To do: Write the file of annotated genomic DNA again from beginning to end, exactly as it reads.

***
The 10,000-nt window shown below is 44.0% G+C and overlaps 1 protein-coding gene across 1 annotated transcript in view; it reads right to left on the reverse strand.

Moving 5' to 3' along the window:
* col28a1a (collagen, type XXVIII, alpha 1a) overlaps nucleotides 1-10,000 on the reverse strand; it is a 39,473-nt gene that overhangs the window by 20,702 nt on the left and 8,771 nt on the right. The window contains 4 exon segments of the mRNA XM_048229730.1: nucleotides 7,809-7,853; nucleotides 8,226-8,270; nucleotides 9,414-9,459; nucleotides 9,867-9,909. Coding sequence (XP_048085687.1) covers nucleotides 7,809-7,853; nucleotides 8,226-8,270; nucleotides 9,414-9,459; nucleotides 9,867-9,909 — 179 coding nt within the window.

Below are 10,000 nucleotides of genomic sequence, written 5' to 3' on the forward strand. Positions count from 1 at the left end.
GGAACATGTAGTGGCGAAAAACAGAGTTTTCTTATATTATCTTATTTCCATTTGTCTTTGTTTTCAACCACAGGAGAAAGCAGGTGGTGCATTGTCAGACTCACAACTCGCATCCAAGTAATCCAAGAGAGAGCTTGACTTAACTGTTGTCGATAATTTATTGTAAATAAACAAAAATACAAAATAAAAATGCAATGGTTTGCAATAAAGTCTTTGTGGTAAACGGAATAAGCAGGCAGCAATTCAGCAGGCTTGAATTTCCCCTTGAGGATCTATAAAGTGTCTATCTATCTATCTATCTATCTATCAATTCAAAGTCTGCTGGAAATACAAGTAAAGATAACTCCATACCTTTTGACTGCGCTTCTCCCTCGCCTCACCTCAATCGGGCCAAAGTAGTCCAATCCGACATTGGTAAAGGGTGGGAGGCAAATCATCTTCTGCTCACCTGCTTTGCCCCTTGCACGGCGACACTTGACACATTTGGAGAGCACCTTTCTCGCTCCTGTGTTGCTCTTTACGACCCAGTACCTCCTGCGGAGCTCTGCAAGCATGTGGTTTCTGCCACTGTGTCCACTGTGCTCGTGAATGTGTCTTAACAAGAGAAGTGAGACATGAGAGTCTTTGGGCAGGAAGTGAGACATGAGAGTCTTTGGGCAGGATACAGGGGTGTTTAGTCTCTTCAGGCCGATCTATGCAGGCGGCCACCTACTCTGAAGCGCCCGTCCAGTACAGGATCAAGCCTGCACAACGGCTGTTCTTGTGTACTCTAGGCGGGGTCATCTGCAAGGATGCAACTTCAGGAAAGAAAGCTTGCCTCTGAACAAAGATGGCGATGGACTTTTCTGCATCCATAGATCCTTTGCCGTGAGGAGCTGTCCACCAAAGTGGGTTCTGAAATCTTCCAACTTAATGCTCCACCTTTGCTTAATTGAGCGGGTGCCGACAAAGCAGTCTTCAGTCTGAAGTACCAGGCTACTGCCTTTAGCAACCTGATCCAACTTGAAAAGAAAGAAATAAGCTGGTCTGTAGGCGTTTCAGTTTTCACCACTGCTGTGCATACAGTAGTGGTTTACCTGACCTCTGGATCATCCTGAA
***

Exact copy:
The 10,000-nt window shown below is 44.0% G+C and overlaps 1 protein-coding gene across 1 annotated transcript in view; it reads right to left on the reverse strand.

Moving 5' to 3' along the window:
* col28a1a (collagen, type XXVIII, alpha 1a) overlaps nucleotides 1-10,000 on the reverse strand; it is a 39,473-nt gene that overhangs the window by 20,702 nt on the left and 8,771 nt on the right. The window contains 4 exon segments of the mRNA XM_048229730.1: nucleotides 7,809-7,853; nucleotides 8,226-8,270; nucleotides 9,414-9,459; nucleotides 9,867-9,909. Coding sequence (XP_048085687.1) covers nucleotides 7,809-7,853; nucleotides 8,226-8,270; nucleotides 9,414-9,459; nucleotides 9,867-9,909 — 179 coding nt within the window.

Below are 10,000 nucleotides of genomic sequence, written 5' to 3' on the forward strand. Positions count from 1 at the left end.
GGAACATGTAGTGGCGAAAAACAGAGTTTTCTTATATTATCTTATTTCCATTTGTCTTTGTTTTCAACCACAGGAGAAAGCAGGTGGTGCATTGTCAGACTCACAACTCGCATCCAAGTAATCCAAGAGAGAGCTTGACTTAACTGTTGTCGATAATTTATTGTAAATAAACAAAAATACAAAATAAAAATGCAATGGTTTGCAATAAAGTCTTTGTGGTAAACGGAATAAGCAGGCAGCAATTCAGCAGGCTTGAATTTCCCCTTGAGGATCTATAAAGTGTCTATCTATCTATCTATCTATCTATCAATTCAAAGTCTGCTGGAAATACAAGTAAAGATAACTCCATACCTTTTGACTGCGCTTCTCCCTCGCCTCACCTCAATCGGGCCAAAGTAGTCCAATCCGACATTGGTAAAGGGTGGGAGGCAAATCATCTTCTGCTCACCTGCTTTGCCCCTTGCACGGCGACACTTGACACATTTGGAGAGCACCTTTCTCGCTCCTGTGTTGCTCTTTACGACCCAGTACCTCCTGCGGAGCTCTGCAAGCATGTGGTTTCTGCCACTGTGTCCACTGTGCTCGTGAATGTGTCTTAACAAGAGAAGTGAGACATGAGAGTCTTTGGGCAGGAAGTGAGACATGAGAGTCTTTGGGCAGGATACAGGGGTGTTTAGTCTCTTCAGGCCGATCTATGCAGGCGGCCACCTACTCTGAAGCGCCCGTCCAGTACAGGATCAAGCCTGCACAACGGCTGTTCTTGTGTACTCTAGGCGGGGTCATCTGCAAGGATGCAACTTCAGGAAAGAAAGCTTGCCTCTGAACAAAGATGGCGATGGACTTTTCTGCATCCATAGATCCTTTGCCGTGAGGAGCTGTCCACCAAAGTGGGTTCTGAAATCTTCCAACTTAATGCTCCACCTTTGCTTAATTGAGCGGGTGCCGACAAAGCAGTCTTCAGTCTGAAGTACCAGGCTACTGCCTTTAGCAACCTGATCCAACTTGAAAAGAAAGAAATAAGCTGGTCTGTAGGCGTTTCAGTTTTCACCACTGCTGTGCATACAGTAGTGGTTTACCTGACCTCTGGATCATCCTGAA